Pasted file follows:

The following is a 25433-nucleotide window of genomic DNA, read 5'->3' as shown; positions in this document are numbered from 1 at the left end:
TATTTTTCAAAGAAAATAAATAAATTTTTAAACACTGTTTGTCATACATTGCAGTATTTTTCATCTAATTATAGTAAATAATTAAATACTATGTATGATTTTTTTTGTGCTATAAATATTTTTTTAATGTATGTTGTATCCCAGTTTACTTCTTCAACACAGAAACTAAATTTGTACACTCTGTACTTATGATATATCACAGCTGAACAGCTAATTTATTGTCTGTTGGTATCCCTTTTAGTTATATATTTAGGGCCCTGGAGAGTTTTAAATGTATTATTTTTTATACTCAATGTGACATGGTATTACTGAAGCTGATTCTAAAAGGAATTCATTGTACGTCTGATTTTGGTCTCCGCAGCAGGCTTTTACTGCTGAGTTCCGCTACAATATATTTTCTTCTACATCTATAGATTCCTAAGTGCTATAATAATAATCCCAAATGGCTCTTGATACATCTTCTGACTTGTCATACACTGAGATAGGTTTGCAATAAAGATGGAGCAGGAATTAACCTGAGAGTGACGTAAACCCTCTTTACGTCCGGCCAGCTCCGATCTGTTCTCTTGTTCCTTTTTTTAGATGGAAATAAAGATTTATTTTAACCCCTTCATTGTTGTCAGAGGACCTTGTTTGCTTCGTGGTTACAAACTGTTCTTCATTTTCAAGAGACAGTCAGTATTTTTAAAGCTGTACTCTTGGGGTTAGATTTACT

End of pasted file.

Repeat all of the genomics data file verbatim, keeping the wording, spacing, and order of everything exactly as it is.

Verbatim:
The following is a 25433-nucleotide window of genomic DNA, read 5'->3' as shown; positions in this document are numbered from 1 at the left end:
TATTTTTCAAAGAAAATAAATAAATTTTTAAACACTGTTTGTCATACATTGCAGTATTTTTCATCTAATTATAGTAAATAATTAAATACTATGTATGATTTTTTTTGTGCTATAAATATTTTTTTAATGTATGTTGTATCCCAGTTTACTTCTTCAACACAGAAACTAAATTTGTACACTCTGTACTTATGATATATCACAGCTGAACAGCTAATTTATTGTCTGTTGGTATCCCTTTTAGTTATATATTTAGGGCCCTGGAGAGTTTTAAATGTATTATTTTTTATACTCAATGTGACATGGTATTACTGAAGCTGATTCTAAAAGGAATTCATTGTACGTCTGATTTTGGTCTCCGCAGCAGGCTTTTACTGCTGAGTTCCGCTACAATATATTTTCTTCTACATCTATAGATTCCTAAGTGCTATAATAATAATCCCAAATGGCTCTTGATACATCTTCTGACTTGTCATACACTGAGATAGGTTTGCAATAAAGATGGAGCAGGAATTAACCTGAGAGTGACGTAAACCCTCTTTACGTCCGGCCAGCTCCGATCTGTTCTCTTGTTCCTTTTTTTAGATGGAAATAAAGATTTATTTTAACCCCTTCATTGTTGTCAGAGGACCTTGTTTGCTTCGTGGTTACAAACTGTTCTTCATTTTCAAGAGACAGTCAGTATTTTTAAAGCTGTACTCTTGGGGTTAGATTTACT